Throughout the play, he is manipulative, deceptive controversial, and often without a clear motive. It is because of this questionable personality and ruthless disregard of morals and honesty that makes Iago the most interesting character in the play. Iago is a heinous character and by no means halfwitted. His villainous character in accordance with intellect makes Iago a very powerful character. He exploits the advantages of passive aggressive manipulation, as a means of achieving so called retribution for Othello's overlooking of his promotion as lieutenant.
Willy Russell uses superiority theory to engage the audience by creating comedy through the misfortune of others. The character of Frank is very cynical as he fails to see the good in anybody for a majority of the play and he believes that other people are motivated purely by self-interest. However, some people may argue that cruelty and cynicism are not at the heart of the comedy in the play and that the play could still be successful without these themes. One theme that could be seen as superior to cruelty and cynicism is culture and class because this theme causes confusion and misunderstanding between the two characters which as a result produces comedy. In the play ‘Educating Rita’ cruelty and cynicism feature a great deal.
The mechanicals are important in a midsummer night’s dream as they introduce the comedy of the piece. Scene one is extremely dramatic “Full of vexation" and this is juxtaposed by the humour of the mechanicals in scene two "let me not play a woman; I have a beard coming". Until there entrance it seems a romantic tragedy on a par with Romeo and Juliet, in a way the introduction of the mechanicals reassures the audience that it is in fact a comedy and allows them to laugh. The mechinals are Peter Quince, Nick Bottom, Francis Flute, Tom Snout, Robin Starvelling and Snug. Peter quince is one of the illustrious Mechanicals who puts on the play, Pyramus and Thisbe.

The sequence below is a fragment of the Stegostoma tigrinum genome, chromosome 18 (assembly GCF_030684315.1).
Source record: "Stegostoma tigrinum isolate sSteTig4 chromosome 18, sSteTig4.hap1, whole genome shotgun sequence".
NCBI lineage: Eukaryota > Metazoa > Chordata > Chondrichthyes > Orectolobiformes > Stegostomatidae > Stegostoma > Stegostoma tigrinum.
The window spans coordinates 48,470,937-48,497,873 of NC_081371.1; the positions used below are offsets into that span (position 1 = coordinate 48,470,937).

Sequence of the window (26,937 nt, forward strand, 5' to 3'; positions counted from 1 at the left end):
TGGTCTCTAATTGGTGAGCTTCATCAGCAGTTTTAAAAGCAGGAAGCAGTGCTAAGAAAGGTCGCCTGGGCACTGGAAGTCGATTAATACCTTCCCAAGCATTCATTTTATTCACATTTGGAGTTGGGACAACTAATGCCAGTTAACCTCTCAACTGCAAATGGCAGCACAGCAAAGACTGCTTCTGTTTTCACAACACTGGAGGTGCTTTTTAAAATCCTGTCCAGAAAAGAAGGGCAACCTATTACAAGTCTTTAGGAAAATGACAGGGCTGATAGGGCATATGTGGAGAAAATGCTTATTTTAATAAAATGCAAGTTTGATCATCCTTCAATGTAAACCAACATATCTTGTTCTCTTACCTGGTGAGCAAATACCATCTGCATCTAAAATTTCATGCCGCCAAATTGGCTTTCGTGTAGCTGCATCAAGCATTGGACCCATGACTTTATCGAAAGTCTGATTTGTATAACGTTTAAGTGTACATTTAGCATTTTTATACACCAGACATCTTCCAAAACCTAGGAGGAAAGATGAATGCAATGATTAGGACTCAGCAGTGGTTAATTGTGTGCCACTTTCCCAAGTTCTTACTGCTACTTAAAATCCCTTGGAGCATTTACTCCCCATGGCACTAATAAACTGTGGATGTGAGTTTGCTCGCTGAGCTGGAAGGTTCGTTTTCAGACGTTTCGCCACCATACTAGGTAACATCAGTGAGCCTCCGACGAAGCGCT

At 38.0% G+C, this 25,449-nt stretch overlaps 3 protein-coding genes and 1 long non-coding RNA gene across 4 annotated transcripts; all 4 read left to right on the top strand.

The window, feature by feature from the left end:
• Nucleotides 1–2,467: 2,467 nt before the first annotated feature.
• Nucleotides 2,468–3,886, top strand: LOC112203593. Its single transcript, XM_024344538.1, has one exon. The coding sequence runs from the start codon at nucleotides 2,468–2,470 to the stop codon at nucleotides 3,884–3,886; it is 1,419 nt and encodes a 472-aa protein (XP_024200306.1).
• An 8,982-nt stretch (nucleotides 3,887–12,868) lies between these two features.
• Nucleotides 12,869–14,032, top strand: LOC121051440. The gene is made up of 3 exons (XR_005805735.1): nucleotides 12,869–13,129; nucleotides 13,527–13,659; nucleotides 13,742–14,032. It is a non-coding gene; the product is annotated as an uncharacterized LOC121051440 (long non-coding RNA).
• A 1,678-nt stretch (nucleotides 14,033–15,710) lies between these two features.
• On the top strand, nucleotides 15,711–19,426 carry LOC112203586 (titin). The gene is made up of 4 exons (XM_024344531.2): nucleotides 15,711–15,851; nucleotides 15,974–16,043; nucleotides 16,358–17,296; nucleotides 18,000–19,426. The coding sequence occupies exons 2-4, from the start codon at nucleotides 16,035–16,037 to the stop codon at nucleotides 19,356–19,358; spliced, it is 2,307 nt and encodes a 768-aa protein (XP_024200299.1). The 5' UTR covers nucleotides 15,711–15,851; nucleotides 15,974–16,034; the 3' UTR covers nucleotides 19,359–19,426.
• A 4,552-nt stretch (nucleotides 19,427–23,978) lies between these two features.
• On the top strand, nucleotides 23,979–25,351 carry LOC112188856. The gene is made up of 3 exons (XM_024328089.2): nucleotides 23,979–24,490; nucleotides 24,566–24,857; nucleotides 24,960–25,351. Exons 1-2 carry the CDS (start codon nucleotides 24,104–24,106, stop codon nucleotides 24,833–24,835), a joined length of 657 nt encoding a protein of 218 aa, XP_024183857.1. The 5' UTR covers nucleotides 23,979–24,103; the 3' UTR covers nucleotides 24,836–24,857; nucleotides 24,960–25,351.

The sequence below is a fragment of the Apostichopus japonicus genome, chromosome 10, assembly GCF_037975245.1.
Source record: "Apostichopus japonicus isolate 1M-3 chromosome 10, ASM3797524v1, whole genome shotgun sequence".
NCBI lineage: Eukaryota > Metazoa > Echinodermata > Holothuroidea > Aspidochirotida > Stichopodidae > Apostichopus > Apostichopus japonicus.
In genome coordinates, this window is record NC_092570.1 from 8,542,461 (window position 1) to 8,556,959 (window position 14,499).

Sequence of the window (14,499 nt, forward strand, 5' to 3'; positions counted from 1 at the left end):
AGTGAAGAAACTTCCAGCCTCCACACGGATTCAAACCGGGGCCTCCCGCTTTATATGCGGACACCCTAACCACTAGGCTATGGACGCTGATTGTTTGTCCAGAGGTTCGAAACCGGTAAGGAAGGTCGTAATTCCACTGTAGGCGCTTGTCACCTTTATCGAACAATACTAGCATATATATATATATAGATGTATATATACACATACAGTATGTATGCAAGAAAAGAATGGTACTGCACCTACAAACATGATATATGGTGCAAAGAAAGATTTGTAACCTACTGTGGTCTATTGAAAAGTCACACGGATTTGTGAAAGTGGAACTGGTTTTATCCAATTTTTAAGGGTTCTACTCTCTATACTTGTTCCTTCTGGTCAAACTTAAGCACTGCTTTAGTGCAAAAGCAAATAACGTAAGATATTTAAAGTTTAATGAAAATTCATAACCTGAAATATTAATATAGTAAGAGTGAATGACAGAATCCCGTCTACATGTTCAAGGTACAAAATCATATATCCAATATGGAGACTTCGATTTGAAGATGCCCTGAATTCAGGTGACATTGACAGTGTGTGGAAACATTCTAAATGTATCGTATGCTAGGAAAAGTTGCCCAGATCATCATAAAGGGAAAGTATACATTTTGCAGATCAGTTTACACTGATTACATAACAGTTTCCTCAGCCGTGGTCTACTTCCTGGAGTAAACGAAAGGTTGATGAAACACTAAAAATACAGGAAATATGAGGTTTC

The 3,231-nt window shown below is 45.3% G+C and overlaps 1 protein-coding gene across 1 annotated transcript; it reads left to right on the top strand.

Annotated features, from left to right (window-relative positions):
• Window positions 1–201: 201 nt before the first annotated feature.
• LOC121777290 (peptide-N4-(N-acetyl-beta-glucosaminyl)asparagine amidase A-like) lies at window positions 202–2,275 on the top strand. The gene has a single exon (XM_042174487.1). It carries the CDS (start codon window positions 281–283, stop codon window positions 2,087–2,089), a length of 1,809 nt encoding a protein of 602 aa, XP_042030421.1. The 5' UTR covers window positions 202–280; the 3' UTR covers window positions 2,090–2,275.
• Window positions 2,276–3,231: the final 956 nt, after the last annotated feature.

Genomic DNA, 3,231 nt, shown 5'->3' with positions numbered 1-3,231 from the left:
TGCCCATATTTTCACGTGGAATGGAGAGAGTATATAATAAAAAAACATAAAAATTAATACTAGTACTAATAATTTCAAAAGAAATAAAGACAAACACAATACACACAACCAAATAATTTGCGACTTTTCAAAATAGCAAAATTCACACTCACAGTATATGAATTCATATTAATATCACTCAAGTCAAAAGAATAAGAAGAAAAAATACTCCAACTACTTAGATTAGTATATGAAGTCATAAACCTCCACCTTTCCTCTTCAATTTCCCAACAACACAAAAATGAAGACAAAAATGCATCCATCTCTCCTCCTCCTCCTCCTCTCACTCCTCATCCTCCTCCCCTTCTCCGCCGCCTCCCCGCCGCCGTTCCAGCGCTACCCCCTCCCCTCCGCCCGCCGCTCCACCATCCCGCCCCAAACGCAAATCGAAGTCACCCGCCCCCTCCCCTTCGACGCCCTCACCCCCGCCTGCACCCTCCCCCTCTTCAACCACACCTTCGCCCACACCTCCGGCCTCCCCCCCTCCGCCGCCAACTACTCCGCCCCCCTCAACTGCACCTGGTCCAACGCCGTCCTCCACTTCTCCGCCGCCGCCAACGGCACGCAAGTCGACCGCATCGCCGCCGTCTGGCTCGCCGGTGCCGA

Characterising Feste, Shakespeare gives him the aphorism, Better a witty fool than a foolish wit. [Feste. Act 1, scene 5] This line illustrates the clown's acumen; and is a delightful example of the way in which he uses language, as well as form to manifest Feste's character. Far from being a fool, the clown is erudite and sagely and able to present the audience with a higher knowledge of the plot than that presented by the other characters in the play. This witty remark is a clear
The Fool is one of the most alluring characters in Shakespeare’s King Lear. He is a choric commentator whose lines reveal thematic motifs within the play, as well as a character that strategically uses humorous language as comic relief to Lear, but does not diminish the intensity of Lear’s misery. As he alleviates the intensity through humor, he equivocates because he says metaphors that speak the truth like the three witches in Macbeth, but the opposite. The Fool’s role is essential because he is aligned with Cordelia. Like Cordelia, the Fool is honest, but his comical language masks his honesty.